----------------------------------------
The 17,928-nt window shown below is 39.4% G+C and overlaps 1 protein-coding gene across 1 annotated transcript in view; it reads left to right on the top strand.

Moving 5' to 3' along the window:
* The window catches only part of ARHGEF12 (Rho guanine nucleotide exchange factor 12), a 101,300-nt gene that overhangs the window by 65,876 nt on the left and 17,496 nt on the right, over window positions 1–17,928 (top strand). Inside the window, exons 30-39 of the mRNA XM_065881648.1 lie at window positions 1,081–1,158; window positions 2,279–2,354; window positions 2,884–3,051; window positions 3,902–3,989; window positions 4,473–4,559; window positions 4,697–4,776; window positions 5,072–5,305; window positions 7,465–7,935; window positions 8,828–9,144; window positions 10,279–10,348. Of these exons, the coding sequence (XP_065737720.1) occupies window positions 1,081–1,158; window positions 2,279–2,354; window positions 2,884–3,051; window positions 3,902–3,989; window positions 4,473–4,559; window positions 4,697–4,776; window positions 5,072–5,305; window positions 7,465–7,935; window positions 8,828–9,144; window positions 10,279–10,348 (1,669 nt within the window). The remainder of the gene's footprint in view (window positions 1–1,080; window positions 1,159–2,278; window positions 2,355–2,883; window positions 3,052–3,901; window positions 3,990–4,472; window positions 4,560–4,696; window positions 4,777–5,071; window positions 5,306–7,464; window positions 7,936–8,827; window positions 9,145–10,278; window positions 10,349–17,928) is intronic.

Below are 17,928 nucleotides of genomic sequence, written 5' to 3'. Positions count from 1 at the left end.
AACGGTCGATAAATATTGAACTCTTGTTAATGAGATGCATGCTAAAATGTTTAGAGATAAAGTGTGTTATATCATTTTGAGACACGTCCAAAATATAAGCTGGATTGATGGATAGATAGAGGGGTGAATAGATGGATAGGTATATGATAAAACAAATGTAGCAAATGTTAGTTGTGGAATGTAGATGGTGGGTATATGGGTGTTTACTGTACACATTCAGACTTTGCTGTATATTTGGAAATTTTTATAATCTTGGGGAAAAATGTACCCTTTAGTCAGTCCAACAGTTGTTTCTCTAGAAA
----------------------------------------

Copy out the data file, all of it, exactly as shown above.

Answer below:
The 17,928-nt window shown below is 39.4% G+C and overlaps 1 protein-coding gene across 1 annotated transcript in view; it reads left to right on the top strand.

Moving 5' to 3' along the window:
* The window catches only part of ARHGEF12 (Rho guanine nucleotide exchange factor 12), a 101,300-nt gene that overhangs the window by 65,876 nt on the left and 17,496 nt on the right, over window positions 1–17,928 (top strand). Inside the window, exons 30-39 of the mRNA XM_065881648.1 lie at window positions 1,081–1,158; window positions 2,279–2,354; window positions 2,884–3,051; window positions 3,902–3,989; window positions 4,473–4,559; window positions 4,697–4,776; window positions 5,072–5,305; window positions 7,465–7,935; window positions 8,828–9,144; window positions 10,279–10,348. Of these exons, the coding sequence (XP_065737720.1) occupies window positions 1,081–1,158; window positions 2,279–2,354; window positions 2,884–3,051; window positions 3,902–3,989; window positions 4,473–4,559; window positions 4,697–4,776; window positions 5,072–5,305; window positions 7,465–7,935; window positions 8,828–9,144; window positions 10,279–10,348 (1,669 nt within the window). The remainder of the gene's footprint in view (window positions 1–1,080; window positions 1,159–2,278; window positions 2,355–2,883; window positions 3,052–3,901; window positions 3,990–4,472; window positions 4,560–4,696; window positions 4,777–5,071; window positions 5,306–7,464; window positions 7,936–8,827; window positions 9,145–10,278; window positions 10,349–17,928) is intronic.

Below are 17,928 nucleotides of genomic sequence, written 5' to 3'. Positions count from 1 at the left end.
AACGGTCGATAAATATTGAACTCTTGTTAATGAGATGCATGCTAAAATGTTTAGAGATAAAGTGTGTTATATCATTTTGAGACACGTCCAAAATATAAGCTGGATTGATGGATAGATAGAGGGGTGAATAGATGGATAGGTATATGATAAAACAAATGTAGCAAATGTTAGTTGTGGAATGTAGATGGTGGGTATATGGGTGTTTACTGTACACATTCAGACTTTGCTGTATATTTGGAAATTTTTATAATCTTGGGGAAAAATGTACCCTTTAGTCAGTCCAACAGTTGTTTCTCTAGAAA